Also, if the owner claiming they did not receive notice appeared at the meeting, it is possible the governing documents provide for waiver of notice if an owner attends the meeting.

    How your electronic notice provisions work is entirely dependent on your specific governing documents, so I can’t answer your second question.

    Hope this helps!

  4. Janelle
    December 12, 2017 | 1:29 am

    You mention that a quorum must be met to elect a board. Are you referring to a specific law that says a condo board has to have a quorum to hold an election.

  5. Valerie Farris Oman
    December 12, 2017 | 5:38 pm

    Hello Janelle,

    Directors in a condominium association are elected by the Association membership at large. In order for an Association to do any business at a meeting of the owners, there must be a quorum of ownership present (in person or by proxy) at that meeting. “Doing business” includes electing board members.

    Once elected to the board, typically the board members will determine internally which member will serve in which position on the board (i.e., president, VP, secretary, treasurer). Again, the board must have a quorum present at the beginning of their meeting in order to “do business” or take action on behalf of the Association.

    The statutes that apply here are RCW 64.34 (Condominium Act, if your condo was created on or after July 1, 1990) or RCW 64.32 (“old” condo act, if your condo was created before July 1, 1990. Also, some provisions of the new act apply to old act condos.

    Additionally, per RCW 64.34.300: “The association shall be organized as a profit or nonprofit corporation. In case of any conflict between Title 23B RCW, the business corporation act, chapter 24.03 RCW, the nonprofit corporation act, or chapter 24.06 RCW, the nonprofit miscellaneous and mutual corporations act, and this chapter, this chapter shall control.”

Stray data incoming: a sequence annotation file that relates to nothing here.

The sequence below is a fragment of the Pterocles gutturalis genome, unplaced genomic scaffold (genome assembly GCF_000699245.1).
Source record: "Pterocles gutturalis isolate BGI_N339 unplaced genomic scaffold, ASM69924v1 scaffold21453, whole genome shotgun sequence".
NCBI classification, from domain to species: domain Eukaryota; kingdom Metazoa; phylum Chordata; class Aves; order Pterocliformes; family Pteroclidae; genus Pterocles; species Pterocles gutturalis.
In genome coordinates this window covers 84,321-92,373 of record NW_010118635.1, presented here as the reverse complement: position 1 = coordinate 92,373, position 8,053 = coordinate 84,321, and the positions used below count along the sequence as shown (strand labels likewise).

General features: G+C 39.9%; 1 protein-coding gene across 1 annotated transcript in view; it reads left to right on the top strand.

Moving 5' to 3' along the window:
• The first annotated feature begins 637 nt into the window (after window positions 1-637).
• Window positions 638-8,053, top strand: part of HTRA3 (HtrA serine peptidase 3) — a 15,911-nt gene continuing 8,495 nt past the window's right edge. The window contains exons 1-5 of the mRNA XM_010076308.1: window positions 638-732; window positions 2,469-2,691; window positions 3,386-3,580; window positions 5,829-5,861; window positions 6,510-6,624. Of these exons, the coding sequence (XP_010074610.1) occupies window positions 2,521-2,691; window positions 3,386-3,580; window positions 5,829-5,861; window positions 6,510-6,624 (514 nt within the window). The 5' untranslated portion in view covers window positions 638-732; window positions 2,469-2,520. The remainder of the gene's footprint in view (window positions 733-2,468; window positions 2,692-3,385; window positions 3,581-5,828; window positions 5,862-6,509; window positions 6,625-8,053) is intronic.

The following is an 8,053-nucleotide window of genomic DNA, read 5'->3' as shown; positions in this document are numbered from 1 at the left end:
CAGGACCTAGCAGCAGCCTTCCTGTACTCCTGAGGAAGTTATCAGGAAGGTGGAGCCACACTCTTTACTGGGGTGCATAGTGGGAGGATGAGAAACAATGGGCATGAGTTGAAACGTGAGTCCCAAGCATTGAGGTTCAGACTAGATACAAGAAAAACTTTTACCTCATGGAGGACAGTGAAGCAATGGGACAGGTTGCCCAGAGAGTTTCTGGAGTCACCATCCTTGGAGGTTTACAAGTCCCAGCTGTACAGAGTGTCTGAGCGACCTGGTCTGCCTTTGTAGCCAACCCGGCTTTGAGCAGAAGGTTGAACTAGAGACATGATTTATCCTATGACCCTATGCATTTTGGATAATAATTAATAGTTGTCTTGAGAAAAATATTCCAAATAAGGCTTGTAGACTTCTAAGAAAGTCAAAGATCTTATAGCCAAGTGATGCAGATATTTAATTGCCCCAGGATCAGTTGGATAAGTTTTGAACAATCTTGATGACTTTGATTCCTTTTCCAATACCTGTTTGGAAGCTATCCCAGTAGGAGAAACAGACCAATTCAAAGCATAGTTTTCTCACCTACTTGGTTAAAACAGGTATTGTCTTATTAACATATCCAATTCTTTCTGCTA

More info:

    RCW 24.03.090
    Quorum.
    The bylaws may provide the number or percentage of members entitled to vote represented in person or by proxy, or the number or percentage of votes represented in person or by proxy, which shall constitute a quorum at a meeting of members. In the absence of any such provision, members holding one-tenth of the votes entitled to be cast represented in person or by proxy shall constitute a quorum. The vote of a majority of the votes entitled to be cast by the members present or represented by proxy at a meeting at which a quorum is present, shall be necessary for the adoption of any matter voted upon by the members, unless a greater proportion is required by this chapter, the articles of incorporation or the bylaws.

    RCW 24.03.110
    Quorum of directors.
    A majority of the number of directors fixed by, or in the manner provided in the bylaws, or in the absence of a bylaw fixing or providing for the number of directors, then of the number fixed by or in the manner provided in the articles of incorporation, shall constitute a quorum for the transaction of business, unless otherwise provided in the articles of incorporation or the bylaws; but in no event shall a quorum consist of less than one-third of the number of directors so fixed or stated. The act of the majority of the directors present at a meeting at which a quorum is present shall be the act of the board of directors, unless the act of a greater number is required by this chapter, the articles of incorporation or the bylaws.

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Electing Your Board Without a Quorum